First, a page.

DITCHING THE ROUTINE

“Habit is a great deadener” Samuel Beckett, Waiting for Godot


I have this fabulous dressing gown my kids bought me for Mother’s Day. It’s my favourite colour, purple, and is just the cosiest garment I own. I put it on every morning when I get it up and it’s like leaning into a warm embrace. I come home from a stressful day at work and put it on and it comforts me. I pull it on after a shower and enjoy its softness on my skin. Feeling cold, on it goes. Feeling tired, on it goes. Feeling anxious, on it goes! It’s my go-to comforter! (I’m very easy to please apparently!)

If I ever leave it lying around our kitty cats will snuggle up in it and when the kids are tired they’ll come and try to get inside it with me. Who would have thought that such a well thought out gift could bring so much joy!

This past week in the mornings when the kids have come down for breakfast they have come straight into the kitchen for a cuddle. I’m hoping that the draw was partly dressing gown, partly me, but who knows! There’s only 6 weeks left of this school term and the boys are tired. The busy routine is taking it’s toll and they are really counting down the days until their summer holidays.

Tired kids aren’t easy to motivate. Every part of the day can become a battleground. Wrong cereal in the wrong bowl with the wrong spoon. Too much homework causing meltdown and pencil-throwing. This home-cooked healthy dinner is gross. But it’s not night-time, it’s still light outside! Sound familiar? There is potential for a breakout of war at many points in the day – something I experienced at the beginning of this week. No-one wanted to listen, no-one wanted to co-operate and play nice. Instead I was ‘the worst mum in the world’, doors were slammed, voices were raised and tears were shed. I delved deep into my mind for a way to bring the peace back. I don’t want to walk on eggshells in my own home and I didn’t want to be a pushover either. So, we talked it through. I sat at the bottom of the garden and listened, totally dismayed as the bickering continued indoors. The words weren’t working this time. How do I break through this while staying sane?

‘Okay, don’t do your homework. Go play outside. Yes, you can have a water fight.’

The words were out of my mouth before my brain had time to think through all the consequences. Water fights get messy, the grass gets muddy and this gets walked through the house. It means more laundry. The freshly cleaned windows will be water streaked. All the kids in the street will want to join in and suddenly I’m running a drop-in centre!  Plus, I am meant to be studying for my exam and it’s almost bedtime.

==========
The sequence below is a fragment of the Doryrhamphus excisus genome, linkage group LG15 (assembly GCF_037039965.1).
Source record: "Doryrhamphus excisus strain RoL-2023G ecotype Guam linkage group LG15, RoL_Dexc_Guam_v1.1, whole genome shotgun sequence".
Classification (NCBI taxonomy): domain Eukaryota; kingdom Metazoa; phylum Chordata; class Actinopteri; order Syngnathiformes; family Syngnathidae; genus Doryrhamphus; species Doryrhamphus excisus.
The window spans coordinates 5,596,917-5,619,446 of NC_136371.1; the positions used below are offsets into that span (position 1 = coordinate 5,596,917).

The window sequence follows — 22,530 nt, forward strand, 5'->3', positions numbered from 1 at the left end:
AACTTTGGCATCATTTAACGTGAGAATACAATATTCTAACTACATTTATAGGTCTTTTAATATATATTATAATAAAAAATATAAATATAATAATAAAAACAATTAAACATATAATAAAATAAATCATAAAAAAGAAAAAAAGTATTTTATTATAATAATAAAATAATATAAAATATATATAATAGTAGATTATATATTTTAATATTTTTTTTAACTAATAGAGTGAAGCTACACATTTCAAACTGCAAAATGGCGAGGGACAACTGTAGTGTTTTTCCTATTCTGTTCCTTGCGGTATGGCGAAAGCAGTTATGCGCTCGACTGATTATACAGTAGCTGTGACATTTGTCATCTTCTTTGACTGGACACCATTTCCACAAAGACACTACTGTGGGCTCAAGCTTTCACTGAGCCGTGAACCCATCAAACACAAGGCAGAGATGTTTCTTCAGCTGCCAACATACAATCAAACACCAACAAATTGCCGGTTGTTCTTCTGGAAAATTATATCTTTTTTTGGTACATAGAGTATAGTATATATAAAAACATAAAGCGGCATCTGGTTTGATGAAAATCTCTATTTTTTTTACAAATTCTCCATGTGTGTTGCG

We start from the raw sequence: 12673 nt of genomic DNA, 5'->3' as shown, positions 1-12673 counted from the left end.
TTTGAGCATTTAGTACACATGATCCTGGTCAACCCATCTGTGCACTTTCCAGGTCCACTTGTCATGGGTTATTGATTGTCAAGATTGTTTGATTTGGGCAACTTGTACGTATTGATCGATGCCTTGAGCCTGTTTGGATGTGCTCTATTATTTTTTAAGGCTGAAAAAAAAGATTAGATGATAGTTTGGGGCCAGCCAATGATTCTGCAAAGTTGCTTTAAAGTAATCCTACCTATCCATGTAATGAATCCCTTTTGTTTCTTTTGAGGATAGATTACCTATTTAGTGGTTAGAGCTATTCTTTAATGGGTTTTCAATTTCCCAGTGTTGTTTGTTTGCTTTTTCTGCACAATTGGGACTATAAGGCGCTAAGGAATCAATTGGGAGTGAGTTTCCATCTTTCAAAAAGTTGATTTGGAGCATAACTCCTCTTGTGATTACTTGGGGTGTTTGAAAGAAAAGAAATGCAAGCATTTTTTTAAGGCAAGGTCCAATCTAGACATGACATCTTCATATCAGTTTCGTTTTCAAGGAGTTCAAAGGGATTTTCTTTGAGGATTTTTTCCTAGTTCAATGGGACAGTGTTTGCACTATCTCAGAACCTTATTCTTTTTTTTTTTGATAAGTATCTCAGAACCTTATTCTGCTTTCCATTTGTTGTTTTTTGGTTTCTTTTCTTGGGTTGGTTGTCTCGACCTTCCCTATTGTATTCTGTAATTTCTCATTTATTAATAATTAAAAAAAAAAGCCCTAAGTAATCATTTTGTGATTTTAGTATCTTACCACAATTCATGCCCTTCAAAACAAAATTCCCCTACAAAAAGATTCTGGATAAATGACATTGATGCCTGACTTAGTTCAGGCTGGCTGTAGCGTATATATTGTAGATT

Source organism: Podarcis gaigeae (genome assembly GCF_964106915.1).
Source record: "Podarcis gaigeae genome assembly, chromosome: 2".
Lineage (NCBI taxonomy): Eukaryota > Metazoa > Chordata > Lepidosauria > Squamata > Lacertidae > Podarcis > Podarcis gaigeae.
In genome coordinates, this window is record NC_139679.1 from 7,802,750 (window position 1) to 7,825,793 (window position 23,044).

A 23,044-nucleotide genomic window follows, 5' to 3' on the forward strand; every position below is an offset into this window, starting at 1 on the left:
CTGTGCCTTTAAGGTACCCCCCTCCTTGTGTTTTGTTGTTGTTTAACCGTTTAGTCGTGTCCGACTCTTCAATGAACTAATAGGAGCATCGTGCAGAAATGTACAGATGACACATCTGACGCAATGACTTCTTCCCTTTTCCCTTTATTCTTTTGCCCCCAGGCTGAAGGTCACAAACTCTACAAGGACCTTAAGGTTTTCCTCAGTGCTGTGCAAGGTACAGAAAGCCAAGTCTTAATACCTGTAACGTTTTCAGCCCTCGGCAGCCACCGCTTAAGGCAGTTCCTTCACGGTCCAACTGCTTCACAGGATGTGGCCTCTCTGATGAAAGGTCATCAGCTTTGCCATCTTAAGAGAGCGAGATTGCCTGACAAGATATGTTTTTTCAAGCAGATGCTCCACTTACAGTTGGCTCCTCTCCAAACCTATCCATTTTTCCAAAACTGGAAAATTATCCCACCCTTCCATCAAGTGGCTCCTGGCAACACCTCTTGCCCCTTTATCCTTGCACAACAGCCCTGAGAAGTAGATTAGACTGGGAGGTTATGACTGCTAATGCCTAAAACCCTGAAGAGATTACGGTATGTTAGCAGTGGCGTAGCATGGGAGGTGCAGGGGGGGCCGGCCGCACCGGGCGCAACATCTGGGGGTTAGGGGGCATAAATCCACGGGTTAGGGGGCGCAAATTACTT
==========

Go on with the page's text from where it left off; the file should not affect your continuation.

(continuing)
They filled their water pistols and soaked each other. They laughed. The windows got wet and sure enough the neighbours joined in….and guess what? The world kept on spinning. Nothing disastrous happened. In fact, they were so exhausted they went to bed early and slept soundly until morning and I had an extra hour to read. Bliss!

This morning I blasted out our usual morning tune : T REX ‘Children of the Revolution’ as the daily motivational wake-up call. The kids got up, rubbed the sleep from their eyes and joined me in the kitchen for a cuddle. As they ate their breakfast I chatted to them while enjoying a calming cup of chamomile tea – making the beds and putting on a load of washing could wait. This was too precious to miss. We discussed why Walt Disney had banned his employees from growing a moustache (my eldest child is a font of weird and wonderful facts!) We talked about the upcoming school fair and the ‘guess the name of the unicorn’ competition taking place in school. We wrote birthday invites and got ready for school, all the while with music in the background.

Once the kids were all washed and dressed I went into my room to get ready, amazed that I had an entire half-hour to dress. Normally the morning routine is rushed and frantic despite me being super organised and I barely get time to wash my face. As I got myself dressed my youngest child joined me in the room.

‘Oh, I like this song,’ he said, starting to dance.

He came to me and I picked him up and we danced and sang to one another. His face was a picture of pure delight and I can only imagine mine was too because I was insanely happy in that instant. I love those precious, unplanned moments in the every day. It’s those moments that stand out and sparkle as I look back on my days. Hopefully those are the moments the kids will take with them into adulthood too. I really hope it’s not the warnings and the yelling and the rushing about that stays with them. I guess sometimes it pays off to ditch the routine and just drink in the moment.

In case you are wondering, this is what we were listening to:

 

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